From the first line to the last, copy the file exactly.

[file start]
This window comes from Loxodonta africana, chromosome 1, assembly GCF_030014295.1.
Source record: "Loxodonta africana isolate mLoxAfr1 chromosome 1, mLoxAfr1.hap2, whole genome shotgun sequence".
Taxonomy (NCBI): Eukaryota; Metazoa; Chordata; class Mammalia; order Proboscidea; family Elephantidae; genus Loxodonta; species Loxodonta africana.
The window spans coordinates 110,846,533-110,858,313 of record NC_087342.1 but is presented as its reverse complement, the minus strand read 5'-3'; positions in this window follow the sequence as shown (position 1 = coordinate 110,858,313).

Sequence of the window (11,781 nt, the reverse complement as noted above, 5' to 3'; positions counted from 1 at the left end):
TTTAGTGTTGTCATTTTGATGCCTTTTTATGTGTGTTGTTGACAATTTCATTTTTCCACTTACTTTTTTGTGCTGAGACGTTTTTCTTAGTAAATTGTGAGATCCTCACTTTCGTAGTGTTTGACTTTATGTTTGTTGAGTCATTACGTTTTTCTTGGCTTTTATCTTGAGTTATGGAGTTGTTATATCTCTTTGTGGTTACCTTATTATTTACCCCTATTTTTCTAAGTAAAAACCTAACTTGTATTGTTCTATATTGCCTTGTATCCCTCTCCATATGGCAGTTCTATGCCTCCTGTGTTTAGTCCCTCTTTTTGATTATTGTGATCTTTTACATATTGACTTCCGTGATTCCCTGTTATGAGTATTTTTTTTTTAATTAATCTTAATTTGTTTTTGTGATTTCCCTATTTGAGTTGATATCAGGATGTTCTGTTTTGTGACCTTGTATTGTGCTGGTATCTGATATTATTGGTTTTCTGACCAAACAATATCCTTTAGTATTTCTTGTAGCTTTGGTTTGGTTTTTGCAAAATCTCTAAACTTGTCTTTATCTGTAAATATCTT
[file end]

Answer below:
This window comes from Loxodonta africana, chromosome 1, assembly GCF_030014295.1.
Source record: "Loxodonta africana isolate mLoxAfr1 chromosome 1, mLoxAfr1.hap2, whole genome shotgun sequence".
Taxonomy (NCBI): Eukaryota; Metazoa; Chordata; class Mammalia; order Proboscidea; family Elephantidae; genus Loxodonta; species Loxodonta africana.
The window spans coordinates 110,846,533-110,858,313 of record NC_087342.1 but is presented as its reverse complement, the minus strand read 5'-3'; positions in this window follow the sequence as shown (position 1 = coordinate 110,858,313).

Sequence of the window (11,781 nt, the reverse complement as noted above, 5' to 3'; positions counted from 1 at the left end):
TTTAGTGTTGTCATTTTGATGCCTTTTTATGTGTGTTGTTGACAATTTCATTTTTCCACTTACTTTTTTGTGCTGAGACGTTTTTCTTAGTAAATTGTGAGATCCTCACTTTCGTAGTGTTTGACTTTATGTTTGTTGAGTCATTACGTTTTTCTTGGCTTTTATCTTGAGTTATGGAGTTGTTATATCTCTTTGTGGTTACCTTATTATTTACCCCTATTTTTCTAAGTAAAAACCTAACTTGTATTGTTCTATATTGCCTTGTATCCCTCTCCATATGGCAGTTCTATGCCTCCTGTGTTTAGTCCCTCTTTTTGATTATTGTGATCTTTTACATATTGACTTCCGTGATTCCCTGTTATGAGTATTTTTTTTTTAATTAATCTTAATTTGTTTTTGTGATTTCCCTATTTGAGTTGATATCAGGATGTTCTGTTTTGTGACCTTGTATTGTGCTGGTATCTGATATTATTGGTTTTCTGACCAAACAATATCCTTTAGTATTTCTTGTAGCTTTGGTTTGGTTTTTGCAAAATCTCTAAACTTGTCTTTATCTGTAAATATCTT